We are those to whom these things especially belong: We may hear Christ saying to us this day, "I have given you an example, that ye should do as I have done." For the words of Christ in the text were not only spoken to the twelve, but are also spoken unto us. We have now had represented to us, though in a very imperfect manner, the example that Christ has set, and what reasons there are that we, above all others, should imitate it.
It is not only our great duty, but will be our greatest honour, to imitate Christ, and do the work that he has done, and so act as co-workers with him.
There are two kinds of persons that are given to Christ, and appointed and devoted of God to be his servants, to be employed with Christ, and under him, in his great work of the salvation of the souls of men; and they are angels and ministers. The angels are all of them, even the most exalted of them, subjected of God the Father to our Redeemer, and given to him as his servants, to be subservient to the great designs of his saving and glorifying his elect. Heb. i. 14. "Are they not all ministering spirits, sent for to minister for them who shall be heirs of salvation?" And doubtless, they were created for this very end; God made them for his Son, to be subservient to him in this great work; which seems to be the chief design of all God's works. And the employment of ministers of the gospel in this respect, is like that of the glorious angels. The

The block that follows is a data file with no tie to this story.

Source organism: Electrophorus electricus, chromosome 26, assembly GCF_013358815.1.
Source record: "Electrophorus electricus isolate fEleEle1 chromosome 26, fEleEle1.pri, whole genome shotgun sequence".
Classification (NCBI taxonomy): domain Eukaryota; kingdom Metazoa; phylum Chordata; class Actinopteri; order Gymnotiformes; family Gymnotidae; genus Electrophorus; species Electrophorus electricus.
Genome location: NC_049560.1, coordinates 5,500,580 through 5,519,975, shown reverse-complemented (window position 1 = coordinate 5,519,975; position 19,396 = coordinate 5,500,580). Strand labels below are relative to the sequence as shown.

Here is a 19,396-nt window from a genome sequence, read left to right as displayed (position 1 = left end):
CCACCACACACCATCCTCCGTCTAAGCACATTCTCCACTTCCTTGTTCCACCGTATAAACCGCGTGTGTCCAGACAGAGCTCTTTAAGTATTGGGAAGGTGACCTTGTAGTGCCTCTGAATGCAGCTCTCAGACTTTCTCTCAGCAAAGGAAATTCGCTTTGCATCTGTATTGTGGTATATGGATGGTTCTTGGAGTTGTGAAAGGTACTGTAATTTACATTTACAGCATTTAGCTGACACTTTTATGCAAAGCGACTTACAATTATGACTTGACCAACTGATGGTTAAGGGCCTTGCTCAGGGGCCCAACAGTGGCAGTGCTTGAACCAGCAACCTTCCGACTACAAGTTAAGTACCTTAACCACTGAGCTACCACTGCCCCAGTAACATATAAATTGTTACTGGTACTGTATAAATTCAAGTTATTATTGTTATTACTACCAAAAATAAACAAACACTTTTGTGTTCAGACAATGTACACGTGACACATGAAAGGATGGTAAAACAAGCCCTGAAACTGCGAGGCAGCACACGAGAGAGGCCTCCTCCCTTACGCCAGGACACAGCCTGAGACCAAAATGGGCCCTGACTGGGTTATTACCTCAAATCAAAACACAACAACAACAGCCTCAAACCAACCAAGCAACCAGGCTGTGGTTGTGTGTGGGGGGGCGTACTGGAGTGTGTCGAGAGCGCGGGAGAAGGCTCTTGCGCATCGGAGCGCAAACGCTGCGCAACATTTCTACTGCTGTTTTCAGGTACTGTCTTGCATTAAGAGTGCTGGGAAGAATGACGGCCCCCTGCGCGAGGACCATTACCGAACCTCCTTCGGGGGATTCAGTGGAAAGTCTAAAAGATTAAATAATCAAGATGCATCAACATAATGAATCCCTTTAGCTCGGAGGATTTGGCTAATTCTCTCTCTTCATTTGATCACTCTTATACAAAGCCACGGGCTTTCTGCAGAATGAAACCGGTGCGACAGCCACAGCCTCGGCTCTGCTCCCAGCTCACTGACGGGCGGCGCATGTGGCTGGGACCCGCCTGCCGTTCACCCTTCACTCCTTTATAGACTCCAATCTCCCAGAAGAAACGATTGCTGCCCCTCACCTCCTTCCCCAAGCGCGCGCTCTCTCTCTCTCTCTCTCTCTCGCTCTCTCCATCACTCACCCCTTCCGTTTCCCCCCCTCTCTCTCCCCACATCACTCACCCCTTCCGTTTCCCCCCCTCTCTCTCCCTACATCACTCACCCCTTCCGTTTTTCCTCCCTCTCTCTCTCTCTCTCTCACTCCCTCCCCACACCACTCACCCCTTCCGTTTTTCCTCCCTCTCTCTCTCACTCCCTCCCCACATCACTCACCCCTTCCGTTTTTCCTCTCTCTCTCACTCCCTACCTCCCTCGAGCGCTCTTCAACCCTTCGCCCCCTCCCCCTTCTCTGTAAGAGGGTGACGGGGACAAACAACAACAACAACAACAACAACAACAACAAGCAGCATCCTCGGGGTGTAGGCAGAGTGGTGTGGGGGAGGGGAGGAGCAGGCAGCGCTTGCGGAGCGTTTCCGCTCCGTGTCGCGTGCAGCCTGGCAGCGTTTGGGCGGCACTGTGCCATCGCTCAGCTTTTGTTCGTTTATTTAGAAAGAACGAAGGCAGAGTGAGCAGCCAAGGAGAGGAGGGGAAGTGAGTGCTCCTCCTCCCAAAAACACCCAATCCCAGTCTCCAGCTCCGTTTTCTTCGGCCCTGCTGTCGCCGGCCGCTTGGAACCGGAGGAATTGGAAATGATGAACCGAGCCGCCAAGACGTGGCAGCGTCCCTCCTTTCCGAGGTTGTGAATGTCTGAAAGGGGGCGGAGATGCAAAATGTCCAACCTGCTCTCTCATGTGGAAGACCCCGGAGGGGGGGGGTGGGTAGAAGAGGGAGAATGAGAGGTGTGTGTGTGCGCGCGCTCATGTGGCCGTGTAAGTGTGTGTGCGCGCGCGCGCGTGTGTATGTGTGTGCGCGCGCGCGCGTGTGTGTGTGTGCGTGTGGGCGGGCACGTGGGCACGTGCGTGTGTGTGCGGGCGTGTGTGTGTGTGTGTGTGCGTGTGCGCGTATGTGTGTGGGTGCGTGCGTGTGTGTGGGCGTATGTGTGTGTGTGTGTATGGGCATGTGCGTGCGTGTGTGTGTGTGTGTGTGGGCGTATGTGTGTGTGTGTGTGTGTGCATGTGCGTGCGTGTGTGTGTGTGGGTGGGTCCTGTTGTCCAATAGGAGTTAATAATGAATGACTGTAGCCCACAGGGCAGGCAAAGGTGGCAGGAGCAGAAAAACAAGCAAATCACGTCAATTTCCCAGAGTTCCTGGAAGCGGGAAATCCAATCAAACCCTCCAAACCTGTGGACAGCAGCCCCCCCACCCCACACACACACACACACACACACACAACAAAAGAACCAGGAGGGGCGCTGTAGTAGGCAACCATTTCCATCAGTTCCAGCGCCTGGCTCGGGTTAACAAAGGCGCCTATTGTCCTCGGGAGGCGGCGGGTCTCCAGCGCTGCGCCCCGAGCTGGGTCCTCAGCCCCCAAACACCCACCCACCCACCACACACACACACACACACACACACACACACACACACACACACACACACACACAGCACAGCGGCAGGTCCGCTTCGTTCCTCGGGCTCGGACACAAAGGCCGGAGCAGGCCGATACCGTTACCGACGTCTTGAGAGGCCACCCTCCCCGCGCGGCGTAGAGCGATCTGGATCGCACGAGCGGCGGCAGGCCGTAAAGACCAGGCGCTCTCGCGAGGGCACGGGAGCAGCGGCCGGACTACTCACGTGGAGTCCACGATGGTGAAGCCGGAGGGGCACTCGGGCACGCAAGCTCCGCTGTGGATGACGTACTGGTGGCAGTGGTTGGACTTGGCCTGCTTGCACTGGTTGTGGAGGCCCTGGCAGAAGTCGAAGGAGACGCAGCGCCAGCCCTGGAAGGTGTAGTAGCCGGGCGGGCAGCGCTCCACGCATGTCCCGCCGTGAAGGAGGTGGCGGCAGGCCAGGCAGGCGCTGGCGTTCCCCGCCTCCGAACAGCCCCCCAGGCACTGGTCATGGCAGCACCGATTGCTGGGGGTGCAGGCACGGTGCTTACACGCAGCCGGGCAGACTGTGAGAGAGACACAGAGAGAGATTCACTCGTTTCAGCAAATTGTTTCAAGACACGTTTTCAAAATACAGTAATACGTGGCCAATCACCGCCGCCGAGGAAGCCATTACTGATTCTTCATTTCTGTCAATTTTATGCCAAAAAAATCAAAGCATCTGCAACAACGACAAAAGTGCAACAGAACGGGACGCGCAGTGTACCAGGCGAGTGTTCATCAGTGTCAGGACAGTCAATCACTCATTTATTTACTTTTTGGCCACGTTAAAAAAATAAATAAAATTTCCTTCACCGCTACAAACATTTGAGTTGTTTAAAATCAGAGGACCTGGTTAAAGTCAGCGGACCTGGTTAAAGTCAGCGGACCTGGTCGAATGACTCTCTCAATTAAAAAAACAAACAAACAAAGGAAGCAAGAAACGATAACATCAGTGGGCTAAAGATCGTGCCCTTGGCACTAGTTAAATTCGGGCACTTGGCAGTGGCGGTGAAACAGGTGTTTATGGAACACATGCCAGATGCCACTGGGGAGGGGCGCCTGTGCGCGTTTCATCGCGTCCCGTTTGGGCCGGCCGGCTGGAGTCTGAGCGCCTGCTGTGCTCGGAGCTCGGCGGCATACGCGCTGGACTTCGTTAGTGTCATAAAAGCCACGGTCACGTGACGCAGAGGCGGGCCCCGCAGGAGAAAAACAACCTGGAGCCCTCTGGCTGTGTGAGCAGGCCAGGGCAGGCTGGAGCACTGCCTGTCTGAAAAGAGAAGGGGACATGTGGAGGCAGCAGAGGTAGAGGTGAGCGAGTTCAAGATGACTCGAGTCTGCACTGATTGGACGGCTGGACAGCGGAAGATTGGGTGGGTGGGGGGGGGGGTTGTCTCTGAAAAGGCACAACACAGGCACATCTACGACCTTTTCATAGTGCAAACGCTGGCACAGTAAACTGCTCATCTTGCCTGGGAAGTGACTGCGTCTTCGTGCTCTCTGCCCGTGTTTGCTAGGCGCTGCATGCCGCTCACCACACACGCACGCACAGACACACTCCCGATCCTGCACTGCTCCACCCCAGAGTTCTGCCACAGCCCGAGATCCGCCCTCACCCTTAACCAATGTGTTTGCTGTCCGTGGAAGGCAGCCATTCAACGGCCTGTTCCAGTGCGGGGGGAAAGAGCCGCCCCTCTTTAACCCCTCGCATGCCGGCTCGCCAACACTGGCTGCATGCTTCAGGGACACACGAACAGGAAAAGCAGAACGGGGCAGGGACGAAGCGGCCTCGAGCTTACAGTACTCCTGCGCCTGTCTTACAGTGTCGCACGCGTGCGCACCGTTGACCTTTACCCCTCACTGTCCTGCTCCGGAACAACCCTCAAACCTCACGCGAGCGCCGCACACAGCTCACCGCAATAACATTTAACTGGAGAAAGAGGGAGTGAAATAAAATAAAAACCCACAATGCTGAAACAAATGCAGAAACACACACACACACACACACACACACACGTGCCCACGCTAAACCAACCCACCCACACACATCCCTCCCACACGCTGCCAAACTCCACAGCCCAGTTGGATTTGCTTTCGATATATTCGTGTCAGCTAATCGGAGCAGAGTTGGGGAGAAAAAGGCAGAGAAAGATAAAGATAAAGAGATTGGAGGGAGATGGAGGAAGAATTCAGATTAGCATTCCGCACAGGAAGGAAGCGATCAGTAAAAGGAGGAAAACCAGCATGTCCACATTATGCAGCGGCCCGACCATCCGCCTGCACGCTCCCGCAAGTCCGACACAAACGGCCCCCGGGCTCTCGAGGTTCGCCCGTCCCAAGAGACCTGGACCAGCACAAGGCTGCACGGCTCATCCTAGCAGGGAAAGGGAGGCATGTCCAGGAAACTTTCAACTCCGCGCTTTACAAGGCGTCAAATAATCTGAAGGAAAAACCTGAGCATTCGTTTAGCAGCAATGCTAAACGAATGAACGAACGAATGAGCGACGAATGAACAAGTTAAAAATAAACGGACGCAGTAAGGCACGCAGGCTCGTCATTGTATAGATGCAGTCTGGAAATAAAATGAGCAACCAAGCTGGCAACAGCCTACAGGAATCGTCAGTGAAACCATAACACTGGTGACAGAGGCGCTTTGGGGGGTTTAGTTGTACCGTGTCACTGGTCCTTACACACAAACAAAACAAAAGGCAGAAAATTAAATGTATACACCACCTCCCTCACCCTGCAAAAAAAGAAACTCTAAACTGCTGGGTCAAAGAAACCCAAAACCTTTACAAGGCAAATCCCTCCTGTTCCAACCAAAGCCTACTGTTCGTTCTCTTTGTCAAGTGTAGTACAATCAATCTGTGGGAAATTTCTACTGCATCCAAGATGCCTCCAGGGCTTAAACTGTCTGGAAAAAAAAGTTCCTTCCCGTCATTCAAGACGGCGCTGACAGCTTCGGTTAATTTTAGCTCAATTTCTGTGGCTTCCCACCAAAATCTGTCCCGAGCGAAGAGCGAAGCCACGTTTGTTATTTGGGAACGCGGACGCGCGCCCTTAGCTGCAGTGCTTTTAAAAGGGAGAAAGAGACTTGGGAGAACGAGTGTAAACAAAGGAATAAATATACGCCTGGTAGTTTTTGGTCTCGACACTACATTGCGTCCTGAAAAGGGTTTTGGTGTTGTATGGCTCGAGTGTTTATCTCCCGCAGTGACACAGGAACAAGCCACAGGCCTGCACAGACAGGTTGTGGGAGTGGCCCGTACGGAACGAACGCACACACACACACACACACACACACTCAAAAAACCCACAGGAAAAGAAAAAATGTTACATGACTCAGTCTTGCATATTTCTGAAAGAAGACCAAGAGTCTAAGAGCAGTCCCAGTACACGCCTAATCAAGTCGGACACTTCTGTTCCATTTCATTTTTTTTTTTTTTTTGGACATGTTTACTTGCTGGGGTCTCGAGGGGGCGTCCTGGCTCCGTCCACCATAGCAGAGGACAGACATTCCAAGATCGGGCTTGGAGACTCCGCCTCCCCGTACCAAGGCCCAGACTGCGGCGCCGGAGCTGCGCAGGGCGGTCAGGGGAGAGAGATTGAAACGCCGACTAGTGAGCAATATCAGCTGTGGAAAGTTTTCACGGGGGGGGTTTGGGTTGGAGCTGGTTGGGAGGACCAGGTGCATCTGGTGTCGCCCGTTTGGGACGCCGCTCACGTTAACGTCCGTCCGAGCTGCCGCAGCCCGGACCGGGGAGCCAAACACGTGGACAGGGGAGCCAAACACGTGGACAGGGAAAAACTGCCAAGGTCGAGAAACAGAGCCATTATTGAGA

principalities and powers in heavenly places, esteem it not any debasement, but their great honour, to be employed as Christ's ministers in this work; for therein they are employed as the ministers of God, in the greatest and most honourable of all God's works; that work of God wherein his glory is chiefly displayed, and which his heart was chiefly upon from eternity. It is the honour of the Son of God himself, that he is appointed to this work. It was because God the Father infinitely loved his Son, and delighted to put honour upon him, that he appointed him to be the author of that glorious work of the salvation of men. And when we consider the greatness, importance, and excellency of it, we have reason to be astonished at the condescension of God, that he would ever improve mere creatures as co-workers and ministers of Christ in this affair; for who is sufficient for these things? 2 Cor. ii. 6. "Who is fit, or worthy? Who is equal to a work of such dignity, and vast importance?" Especially have we reason to wonder that God will employ, not only holy and glorious angels, but feeble, frail, sinful worms of the dust, in this work, who need redemption themselves: And yet the honour that is put upon faithful ministers, is, in some respects, greater than that of the angels: They seem to be that kind of servants that are the most dignified of the two. For Christ makes his angels to be ministering spirits unto them, unto the faithful ministers; and the angels are their angels: As faithful ministers of the gospel are not only ministers to the church, but dignified members of the church, that spouse of the King of glory, on whom the most glorious angels, the highest ministers in the court of heaven, are appointed to attend. And then Christ seems especially to delight to carry on his work of the salvation of souls, through the ministrations of men, who have that nature that Christ is united to, and that are of those sons of men with whom he had his delight before the world was made. So it is by the ministration of men, that the scriptures are given; they were the penmen of the holy bible; and by them the gospel is preached to the world: By them ordinances are administered, and, through their ministrations, especially, souls are converted. When Christ himself was employed in the work of the ministry, in the time of his humiliation, but few, comparatively, were brought home to him, immediately by his ministrations: It pleased Christ to reserve this honour for his disciples and ministers, after his ascension, to whom he promised that they should, in this respect, do greater works than he, Job. xiv. 12, and accordingly it was by their preaching that the Gentile world was converted, and Satan's kingdom overthrown. Thus God delights "to perfect praise out of the